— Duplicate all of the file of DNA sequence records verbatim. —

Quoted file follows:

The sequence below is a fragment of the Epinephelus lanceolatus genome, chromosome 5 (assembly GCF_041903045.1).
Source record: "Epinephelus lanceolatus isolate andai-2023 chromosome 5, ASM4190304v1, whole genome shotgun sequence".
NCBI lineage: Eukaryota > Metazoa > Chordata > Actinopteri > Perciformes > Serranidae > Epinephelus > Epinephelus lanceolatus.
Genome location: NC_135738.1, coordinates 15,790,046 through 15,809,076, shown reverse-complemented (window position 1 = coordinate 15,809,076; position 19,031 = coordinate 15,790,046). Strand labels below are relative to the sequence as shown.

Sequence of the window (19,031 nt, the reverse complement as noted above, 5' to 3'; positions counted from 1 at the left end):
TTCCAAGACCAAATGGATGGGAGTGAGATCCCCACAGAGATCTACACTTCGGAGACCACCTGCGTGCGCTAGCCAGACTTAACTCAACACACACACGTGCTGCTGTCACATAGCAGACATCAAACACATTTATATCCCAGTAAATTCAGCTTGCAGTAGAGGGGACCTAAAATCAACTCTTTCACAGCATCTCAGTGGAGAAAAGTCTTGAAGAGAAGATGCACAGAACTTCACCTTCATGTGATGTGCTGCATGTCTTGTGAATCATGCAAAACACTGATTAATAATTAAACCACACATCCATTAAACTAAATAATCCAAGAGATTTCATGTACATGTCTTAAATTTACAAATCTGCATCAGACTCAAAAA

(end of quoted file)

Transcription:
The sequence below is a fragment of the Epinephelus lanceolatus genome, chromosome 5 (assembly GCF_041903045.1).
Source record: "Epinephelus lanceolatus isolate andai-2023 chromosome 5, ASM4190304v1, whole genome shotgun sequence".
NCBI lineage: Eukaryota > Metazoa > Chordata > Actinopteri > Perciformes > Serranidae > Epinephelus > Epinephelus lanceolatus.
Genome location: NC_135738.1, coordinates 15,790,046 through 15,809,076, shown reverse-complemented (window position 1 = coordinate 15,809,076; position 19,031 = coordinate 15,790,046). Strand labels below are relative to the sequence as shown.

Sequence of the window (19,031 nt, the reverse complement as noted above, 5' to 3'; positions counted from 1 at the left end):
TTCCAAGACCAAATGGATGGGAGTGAGATCCCCACAGAGATCTACACTTCGGAGACCACCTGCGTGCGCTAGCCAGACTTAACTCAACACACACACGTGCTGCTGTCACATAGCAGACATCAAACACATTTATATCCCAGTAAATTCAGCTTGCAGTAGAGGGGACCTAAAATCAACTCTTTCACAGCATCTCAGTGGAGAAAAGTCTTGAAGAGAAGATGCACAGAACTTCACCTTCATGTGATGTGCTGCATGTCTTGTGAATCATGCAAAACACTGATTAATAATTAAACCACACATCCATTAAACTAAATAATCCAAGAGATTTCATGTACATGTCTTAAATTTACAAATCTGCATCAGACTCAAAAA